Dr. Weiner's team measured 368 microRNAs in 29 people with relapsing-remitting (RR) MS, secondary progressive (SP) MS, or no MS (healthy controls). They ultimately selected 19 microRNA candidates as predictors, which were validated in an independent dataset of 133 individuals.

"We can detect microRNAs in plasma, and the assay has minimum interassay variability," he said.

In addition to the different microRNA expression in the 3 groups, the team found that microRNA expression is linked to Expanded Disability Status Scale (EDSS) scores.

One example is the let-7 microRNAs, which regulate stem cell differentiation and T-cell activation, activate toll-like receptor-7, and are linked to neurodegeneration. The expression of the hsa-let-7 family of microRNAs can distinguish SPMS from healthy controls and can distinguish patients with RRMS from those with SPMS, Dr. Weiner noted.

Another example is the miR-92a-1 microRNAs, which have target genes involved in cell-cycle regulation and cell signaling. The expression of hsa-miR-92a-1, identified in the largest number of comparisons, can distinguish patients with RRMS from those with SPMS and healthy controls and is associated with EDSS score and disease duration.

On multivariate logistic regression for let-7a microRNA expression, the odds ratio for SPMS, compared with controls, was 0.34 (P = .001). For miR-92a-1 expression, the odds ratio for RRMS, compared with SPMS, was 1.35 (P = .022). For miR-30c expression, the odds ratio for RRMS, compared with controls, was 3.98 (P = .022).

Interestingly, circulating let-7 and miR-92 microRNAs, which were differentially expressed in RRMS and SPMS, were also differentially expressed in RRMS and amyotrophic lateral sclerosis (ALS). However, there was no difference in the expression of these microRNAs in SPMS and ALS, suggesting that similar processes occur in SPMS and ALS, he said.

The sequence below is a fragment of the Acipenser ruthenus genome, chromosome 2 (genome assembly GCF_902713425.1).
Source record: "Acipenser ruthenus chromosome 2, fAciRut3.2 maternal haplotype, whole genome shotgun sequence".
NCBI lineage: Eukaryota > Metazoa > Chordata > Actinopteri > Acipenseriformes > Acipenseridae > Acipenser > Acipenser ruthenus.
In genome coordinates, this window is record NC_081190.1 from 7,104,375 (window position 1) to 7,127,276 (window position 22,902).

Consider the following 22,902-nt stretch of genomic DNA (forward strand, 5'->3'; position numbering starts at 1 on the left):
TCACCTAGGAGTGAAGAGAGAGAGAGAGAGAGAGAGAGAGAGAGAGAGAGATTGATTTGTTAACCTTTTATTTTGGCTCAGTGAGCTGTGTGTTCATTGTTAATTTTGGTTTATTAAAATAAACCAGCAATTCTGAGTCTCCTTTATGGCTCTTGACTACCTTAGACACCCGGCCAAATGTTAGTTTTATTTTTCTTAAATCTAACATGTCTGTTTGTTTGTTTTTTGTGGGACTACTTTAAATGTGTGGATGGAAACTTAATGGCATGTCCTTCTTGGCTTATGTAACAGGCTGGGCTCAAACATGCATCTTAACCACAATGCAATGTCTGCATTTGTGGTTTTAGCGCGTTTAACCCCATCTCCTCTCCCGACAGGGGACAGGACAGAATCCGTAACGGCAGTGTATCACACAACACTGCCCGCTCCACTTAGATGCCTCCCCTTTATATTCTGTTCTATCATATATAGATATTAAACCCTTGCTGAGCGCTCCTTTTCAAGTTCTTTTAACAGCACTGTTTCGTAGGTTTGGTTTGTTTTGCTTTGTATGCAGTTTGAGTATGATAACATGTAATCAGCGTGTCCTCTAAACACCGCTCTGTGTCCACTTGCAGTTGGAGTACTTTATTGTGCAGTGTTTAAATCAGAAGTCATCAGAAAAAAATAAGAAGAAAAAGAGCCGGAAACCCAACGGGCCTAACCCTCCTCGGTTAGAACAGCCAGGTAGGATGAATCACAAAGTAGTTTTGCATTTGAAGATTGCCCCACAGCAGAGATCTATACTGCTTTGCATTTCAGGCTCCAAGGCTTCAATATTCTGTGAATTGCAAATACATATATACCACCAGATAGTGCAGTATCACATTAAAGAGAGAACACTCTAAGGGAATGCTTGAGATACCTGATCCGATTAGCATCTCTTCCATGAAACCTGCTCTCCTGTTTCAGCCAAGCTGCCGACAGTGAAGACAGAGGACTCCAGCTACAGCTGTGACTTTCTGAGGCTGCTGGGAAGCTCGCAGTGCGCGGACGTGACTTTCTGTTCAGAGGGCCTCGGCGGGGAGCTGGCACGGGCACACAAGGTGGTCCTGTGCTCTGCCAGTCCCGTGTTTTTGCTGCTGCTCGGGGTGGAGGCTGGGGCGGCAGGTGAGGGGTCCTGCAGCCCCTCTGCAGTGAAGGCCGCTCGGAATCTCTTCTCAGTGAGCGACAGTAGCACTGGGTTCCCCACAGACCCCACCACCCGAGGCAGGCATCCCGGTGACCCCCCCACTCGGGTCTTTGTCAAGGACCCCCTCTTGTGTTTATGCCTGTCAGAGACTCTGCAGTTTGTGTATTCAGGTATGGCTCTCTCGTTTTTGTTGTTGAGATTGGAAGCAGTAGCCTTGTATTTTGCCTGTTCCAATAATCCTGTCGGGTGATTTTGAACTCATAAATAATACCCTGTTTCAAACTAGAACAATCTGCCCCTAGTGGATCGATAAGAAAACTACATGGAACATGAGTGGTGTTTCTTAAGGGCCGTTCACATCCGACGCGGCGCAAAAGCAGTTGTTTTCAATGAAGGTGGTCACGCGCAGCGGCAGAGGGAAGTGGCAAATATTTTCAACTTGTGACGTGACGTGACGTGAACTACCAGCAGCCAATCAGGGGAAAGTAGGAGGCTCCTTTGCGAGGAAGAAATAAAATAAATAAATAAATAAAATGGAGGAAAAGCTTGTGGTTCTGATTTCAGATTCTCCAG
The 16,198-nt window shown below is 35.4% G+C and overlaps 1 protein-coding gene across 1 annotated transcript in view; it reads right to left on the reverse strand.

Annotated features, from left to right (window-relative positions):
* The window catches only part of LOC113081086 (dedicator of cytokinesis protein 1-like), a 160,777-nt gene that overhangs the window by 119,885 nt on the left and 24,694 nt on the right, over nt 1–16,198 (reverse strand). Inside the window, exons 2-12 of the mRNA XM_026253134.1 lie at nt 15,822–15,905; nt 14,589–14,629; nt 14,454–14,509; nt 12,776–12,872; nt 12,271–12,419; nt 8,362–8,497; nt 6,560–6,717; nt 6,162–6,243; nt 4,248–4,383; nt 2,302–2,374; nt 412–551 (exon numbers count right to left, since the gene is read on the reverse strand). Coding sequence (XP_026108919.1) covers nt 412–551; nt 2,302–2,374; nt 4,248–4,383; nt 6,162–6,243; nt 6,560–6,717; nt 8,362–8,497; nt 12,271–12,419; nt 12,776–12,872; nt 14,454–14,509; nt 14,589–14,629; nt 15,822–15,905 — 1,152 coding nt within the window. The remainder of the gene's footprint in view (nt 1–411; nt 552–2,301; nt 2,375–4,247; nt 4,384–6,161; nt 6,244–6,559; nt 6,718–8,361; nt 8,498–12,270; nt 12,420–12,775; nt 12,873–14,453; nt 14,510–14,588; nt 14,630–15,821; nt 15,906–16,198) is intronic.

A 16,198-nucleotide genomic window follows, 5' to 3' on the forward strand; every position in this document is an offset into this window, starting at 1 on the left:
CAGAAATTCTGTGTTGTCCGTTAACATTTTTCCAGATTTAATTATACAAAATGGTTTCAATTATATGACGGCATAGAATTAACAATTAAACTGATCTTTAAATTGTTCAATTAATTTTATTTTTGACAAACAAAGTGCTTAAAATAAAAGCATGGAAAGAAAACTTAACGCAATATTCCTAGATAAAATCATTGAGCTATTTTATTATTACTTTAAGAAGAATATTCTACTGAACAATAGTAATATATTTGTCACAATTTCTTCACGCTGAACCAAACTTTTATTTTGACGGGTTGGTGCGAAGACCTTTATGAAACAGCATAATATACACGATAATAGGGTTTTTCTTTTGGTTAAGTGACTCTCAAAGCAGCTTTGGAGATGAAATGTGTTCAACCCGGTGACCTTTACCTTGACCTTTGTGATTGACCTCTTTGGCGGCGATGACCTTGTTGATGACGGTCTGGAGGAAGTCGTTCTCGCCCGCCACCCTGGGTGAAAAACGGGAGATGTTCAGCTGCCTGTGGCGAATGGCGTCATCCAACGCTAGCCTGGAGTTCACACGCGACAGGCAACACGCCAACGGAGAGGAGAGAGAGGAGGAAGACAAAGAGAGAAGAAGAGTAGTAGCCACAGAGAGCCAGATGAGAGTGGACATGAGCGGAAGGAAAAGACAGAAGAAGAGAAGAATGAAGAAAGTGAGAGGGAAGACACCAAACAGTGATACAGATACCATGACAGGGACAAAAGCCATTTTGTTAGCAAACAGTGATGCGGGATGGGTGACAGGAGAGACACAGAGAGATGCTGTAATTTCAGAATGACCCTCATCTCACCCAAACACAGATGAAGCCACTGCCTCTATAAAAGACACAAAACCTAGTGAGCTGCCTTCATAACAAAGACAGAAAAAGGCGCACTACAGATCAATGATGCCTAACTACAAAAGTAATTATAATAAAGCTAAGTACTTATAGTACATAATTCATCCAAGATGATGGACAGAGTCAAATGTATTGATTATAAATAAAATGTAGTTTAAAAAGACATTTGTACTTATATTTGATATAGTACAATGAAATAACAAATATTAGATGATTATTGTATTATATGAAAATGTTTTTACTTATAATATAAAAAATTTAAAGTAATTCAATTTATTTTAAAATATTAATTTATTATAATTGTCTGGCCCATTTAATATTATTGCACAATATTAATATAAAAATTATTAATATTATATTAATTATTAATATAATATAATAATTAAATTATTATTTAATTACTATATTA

In the future, researchers hope to validate the microRNA array results using polymerase chain reaction in the SUMMIT study population, to determine the biologic function and immune targets of differentially expressed microRNAs, and to test whether MS treatments can alter the expression of selected microRNAs.

"Disease progression, which is a heterogeneous process, is the next major therapeutic challenge in MS," Dr. Weiner added.

Need for Biomarkers in MS

"Diagnosing progressive MS can be clinically challenging," noted session moderator Robert Naismith, MD, assistant professor of neurology at the Washington University School of Medicine in St. Louis, Missouri.

"Patients can have a bad few months and then plateau for years. Do they have progressive MS? The studies described by Dr. Weiner can help us not only select the right treatment for patients and to discuss disease with patients, but to enroll patients in clinical trials," he told Medscape Medical News.

The field is moving forward at a fast pace, but work still must be done to establish the sensitivity and specificity of these assays for the individual patient, he explained. "The leap is how to apply these profiles to the individual," he added.

Dr. Weiner reports receiving personal compensation for activities with Biogen Idec, Novartis, and Serono. Dr. Naismith has disclosed no relevant financial relationships.

American Neurological Association (ANA) 2013 Annual Meeting. Presented October 13, 2013.